Elon Musk, the CEO of Twitter, posted a poll on Sunday asking users whether they wanted him to resign as the chief executive of the company. Musk stated that he would remain loyal to his poll's results. It seemed clear that the “yes” votes prevailed in the poll.
Musk hasn't announced when or if he'll be stepping down as top executive, but some believe that the poll could be an indication that he's found the ideal CEO to replace him. Musk never stated that he'd manage the day-to-day operations for any length of time. He even said that the company would choose an executive after he took the reins. He laughed at a report on Tuesday, which claimed he'd been searching for a CEO for a while prior to his Twitter poll.
It's unclear whether he's discovered one. His statement that there was “no successor” in the wings who wanted to keep “Twitter alive” was concerning. Some speculated that he could be considering the son-in-law of former President Donald Trump, Jared Kushner, because Musk sat in the same box with him during the final match of the World Cup in Qatar. The choice of Kushner would certainly fill everyone on the left side of the aisle with apprehension.
However, it is possible that a HarrisX Overnight Poll might give him some new ideas. The poll, which asked if Musk should continue to be CEO, went live at 7 PM EST on December 18, an hour after Elon Musk's tweet asking whether or not he should stay on or step down as Twitter CEO, and was pulled at 3 PM EST on December 19.
The survey found that the majority agreed with him staying on as CEO. Fifty-four percent of Americans agreed that he should continue on as Twitter’s CEO from the polling of 1,028 people. This number increased even more when they surveyed Twitter users. The majority of respondents, 61 percent, agreed that he should stay, with 39 percent suggesting the time was right for him to step down.
This is a real, scientific poll and not a Twitter poll. Elon Musk responded, saying that he was of the opinion that his poll on Twitter might have been affected by bots. He didn't say if these factors would influence his decision.
Another Harvard-Harris poll gives Musk even more support and also stresses the importance in the public's eyes of the revelations in the “Twitter Files.” The liberal media and others on the left are promoting the myth that the findings in the “Twitter Files” are “nothing burgers.”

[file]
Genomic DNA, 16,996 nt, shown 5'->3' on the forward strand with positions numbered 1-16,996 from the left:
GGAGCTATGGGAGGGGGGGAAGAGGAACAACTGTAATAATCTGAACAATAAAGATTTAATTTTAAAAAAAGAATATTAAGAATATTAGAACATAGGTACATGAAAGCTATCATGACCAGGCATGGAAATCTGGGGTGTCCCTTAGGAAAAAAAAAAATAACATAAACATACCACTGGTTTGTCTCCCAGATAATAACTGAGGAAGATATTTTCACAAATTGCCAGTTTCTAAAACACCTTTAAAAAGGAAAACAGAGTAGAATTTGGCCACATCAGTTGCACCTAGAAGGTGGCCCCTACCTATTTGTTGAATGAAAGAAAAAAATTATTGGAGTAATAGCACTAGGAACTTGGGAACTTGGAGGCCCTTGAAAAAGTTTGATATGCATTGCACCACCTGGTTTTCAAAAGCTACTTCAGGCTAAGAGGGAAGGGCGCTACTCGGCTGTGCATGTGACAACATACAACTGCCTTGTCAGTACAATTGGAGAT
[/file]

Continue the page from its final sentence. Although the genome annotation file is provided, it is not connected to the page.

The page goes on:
However, according to the poll, which was conducted between December 14 and 15, Americans proved that they are taking part in the conversations and that the releases haven’t been “nothing burgers” to them. They have delivered a scathing rebuke of past Twitter behavior.
Sixty-four percent believed that Twitter was involved in political censorship prior to the last presidential election. Sixty-four percent also believed that Twitter had been secretly shadow-banning some users to make sure their tweets weren't seen by others. Sixty-one percent of respondents thought that the decision to remove tweets about the Hunter Biden laptop story was motivated by an ideological bias. A plurality of 48 percent believed Twitter executives during the last presidential election were trying to assist Joe Biden.
The majority of respondents, 69 percent, believed that Twitter executives collaborated with officials from the government to remove tweets that questioned COVID policies. A majority, 68 percent, considered this an infraction that violated the First Amendment. Seventy-four percent of respondents believed that in the event that Twitter collaborated with government officials to restrict Americans, it was a violation of the First Amendment and that Twitter executives ought to be prosecuted criminally.
Sixty-one percent of respondents believed Elon Musk was working to cleanse Twitter of these infractions. These numbers in support of Musk seem to be in line with the results found by the HarrisX Overnight Poll. The majority of respondents, 57 percent, believed that advertisers should continue to collaborate with Twitter. The revelations in the Twitter documents need to be investigated more deeply by Congress and the FBI, according to 67 percent of respondents.
Only 40 percent believed that the mainstream media was impartial and fair. Sixty-four percent of respondents believed that mainstream media attempted to practice political control and censorship.
If Musk is planning on going along with polls for his decisions, these results are more representative than his previous Twitter poll regarding his stepping down. He might want to take these to heart, as they show that most users support him and what he is trying to achieve.